• More than likely the contract just called for the standard alloy number, AlLi-2090 I'd guess. The alloy mixture is probably correct but the heat treatment was likely not performed correctly. Add to that the contract probably didn't call for testing the materials.

          End result is certainly that the govt will pay for the rework. I've worked with Lockheed Martin before. They do contracting very well and always get paid since they have high level politicians in their pocket. We had one experience where they de

      • by smooth wombat ( 796938 ) on Friday January 14, 2011 @02:10PM (#34880586) Journal
        They build things that barely get by the predefined margins of acceptability with the lowest cost.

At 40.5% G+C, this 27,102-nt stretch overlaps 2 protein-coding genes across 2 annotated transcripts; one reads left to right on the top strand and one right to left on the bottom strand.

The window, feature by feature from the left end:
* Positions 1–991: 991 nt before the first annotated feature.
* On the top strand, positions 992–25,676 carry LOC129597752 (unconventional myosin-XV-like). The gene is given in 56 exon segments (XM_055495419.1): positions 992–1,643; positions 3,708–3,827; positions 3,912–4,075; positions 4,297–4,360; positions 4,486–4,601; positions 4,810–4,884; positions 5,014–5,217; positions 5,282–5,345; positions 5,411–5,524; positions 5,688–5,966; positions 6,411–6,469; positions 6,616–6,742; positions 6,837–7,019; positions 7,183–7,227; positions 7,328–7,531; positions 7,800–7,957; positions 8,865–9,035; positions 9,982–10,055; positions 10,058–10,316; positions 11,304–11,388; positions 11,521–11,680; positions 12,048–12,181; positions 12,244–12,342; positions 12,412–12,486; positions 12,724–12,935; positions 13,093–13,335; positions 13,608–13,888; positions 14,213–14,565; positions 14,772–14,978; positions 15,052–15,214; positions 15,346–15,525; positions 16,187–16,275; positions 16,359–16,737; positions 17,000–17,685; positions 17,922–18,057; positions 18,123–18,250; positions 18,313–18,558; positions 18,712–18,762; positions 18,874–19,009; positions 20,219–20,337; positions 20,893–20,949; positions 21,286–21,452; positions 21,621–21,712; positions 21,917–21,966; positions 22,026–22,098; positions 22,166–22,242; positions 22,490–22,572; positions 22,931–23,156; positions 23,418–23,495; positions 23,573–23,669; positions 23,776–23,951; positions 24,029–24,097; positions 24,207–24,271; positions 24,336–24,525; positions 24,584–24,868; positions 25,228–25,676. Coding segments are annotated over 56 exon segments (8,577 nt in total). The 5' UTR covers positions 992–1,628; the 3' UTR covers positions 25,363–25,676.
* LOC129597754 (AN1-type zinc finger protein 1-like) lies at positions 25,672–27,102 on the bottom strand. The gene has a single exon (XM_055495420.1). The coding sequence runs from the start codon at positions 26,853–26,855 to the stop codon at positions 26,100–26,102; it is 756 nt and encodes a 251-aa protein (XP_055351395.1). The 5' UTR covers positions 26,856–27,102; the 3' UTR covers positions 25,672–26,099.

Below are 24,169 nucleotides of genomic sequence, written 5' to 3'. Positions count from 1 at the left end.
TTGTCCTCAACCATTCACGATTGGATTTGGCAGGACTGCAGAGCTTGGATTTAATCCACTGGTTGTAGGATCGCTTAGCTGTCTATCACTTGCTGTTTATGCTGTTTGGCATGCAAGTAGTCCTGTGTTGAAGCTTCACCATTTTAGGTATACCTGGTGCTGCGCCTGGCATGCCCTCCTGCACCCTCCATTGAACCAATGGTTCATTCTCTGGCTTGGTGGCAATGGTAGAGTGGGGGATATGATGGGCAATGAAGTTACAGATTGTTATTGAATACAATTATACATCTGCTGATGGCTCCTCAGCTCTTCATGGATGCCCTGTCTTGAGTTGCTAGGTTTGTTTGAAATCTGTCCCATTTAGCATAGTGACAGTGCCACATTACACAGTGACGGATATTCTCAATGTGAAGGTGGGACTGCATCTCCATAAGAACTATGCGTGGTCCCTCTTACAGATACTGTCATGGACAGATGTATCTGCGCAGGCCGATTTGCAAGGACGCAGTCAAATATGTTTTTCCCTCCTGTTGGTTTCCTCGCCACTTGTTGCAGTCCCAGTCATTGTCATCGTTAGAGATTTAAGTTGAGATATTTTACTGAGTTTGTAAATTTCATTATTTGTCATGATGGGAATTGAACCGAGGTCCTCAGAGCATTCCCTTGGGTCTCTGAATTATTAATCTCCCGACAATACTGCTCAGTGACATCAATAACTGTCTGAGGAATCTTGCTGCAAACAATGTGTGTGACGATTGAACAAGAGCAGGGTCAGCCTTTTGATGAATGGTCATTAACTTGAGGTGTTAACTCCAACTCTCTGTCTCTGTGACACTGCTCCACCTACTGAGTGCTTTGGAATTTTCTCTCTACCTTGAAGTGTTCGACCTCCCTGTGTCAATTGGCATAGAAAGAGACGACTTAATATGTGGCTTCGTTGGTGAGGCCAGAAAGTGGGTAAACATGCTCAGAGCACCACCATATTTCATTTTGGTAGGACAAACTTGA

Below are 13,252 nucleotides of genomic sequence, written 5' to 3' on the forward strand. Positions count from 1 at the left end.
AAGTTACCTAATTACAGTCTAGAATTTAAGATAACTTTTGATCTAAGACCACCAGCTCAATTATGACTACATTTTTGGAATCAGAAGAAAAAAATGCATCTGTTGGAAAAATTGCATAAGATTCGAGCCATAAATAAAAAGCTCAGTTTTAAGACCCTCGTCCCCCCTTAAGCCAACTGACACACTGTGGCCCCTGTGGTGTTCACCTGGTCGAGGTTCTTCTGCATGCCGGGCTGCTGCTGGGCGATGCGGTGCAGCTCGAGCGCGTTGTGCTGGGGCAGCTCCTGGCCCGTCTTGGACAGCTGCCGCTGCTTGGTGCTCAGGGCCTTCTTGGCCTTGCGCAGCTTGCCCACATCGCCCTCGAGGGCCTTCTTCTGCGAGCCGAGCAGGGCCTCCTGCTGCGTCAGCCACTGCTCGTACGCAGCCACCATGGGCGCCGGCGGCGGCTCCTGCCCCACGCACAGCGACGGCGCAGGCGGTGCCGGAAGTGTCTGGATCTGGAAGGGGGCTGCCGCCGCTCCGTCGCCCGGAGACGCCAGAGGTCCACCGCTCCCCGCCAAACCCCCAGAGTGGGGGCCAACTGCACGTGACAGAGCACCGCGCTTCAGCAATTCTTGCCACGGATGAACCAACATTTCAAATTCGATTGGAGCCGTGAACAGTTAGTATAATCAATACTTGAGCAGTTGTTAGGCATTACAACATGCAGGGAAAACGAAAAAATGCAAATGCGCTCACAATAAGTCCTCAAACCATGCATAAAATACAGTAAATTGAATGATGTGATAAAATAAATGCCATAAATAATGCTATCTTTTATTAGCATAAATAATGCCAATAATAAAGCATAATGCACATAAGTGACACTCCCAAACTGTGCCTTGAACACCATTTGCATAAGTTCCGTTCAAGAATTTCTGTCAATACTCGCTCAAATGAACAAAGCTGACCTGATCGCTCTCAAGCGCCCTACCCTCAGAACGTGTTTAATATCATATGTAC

Like Spirit and Opportunity, right?

        Or did you mean Deep Impact (not the movie)?

        Voyager 1 and 2? Cassini?
    • by szark ( 1066530 )
      Things like this make me so happy to know that Congress is forcing NASA to use these same components/contractors for their new heavy launch vehicle.
      • Go civilian/commercial spaceflight!
        • Better yet, have Congress tell NASA what they want, then have NASA do all the contracts, irregardless of the senators & reps' home states.

          However, good luck with congress not fucking that up.

          • The problem with that is Congress has no goals in space. "Lets be better than Europe and China" isn't a goal for a space program. Congress likely isn't qualified to determine our progress in space. Instead, they know how to make requirements that benefit their districts.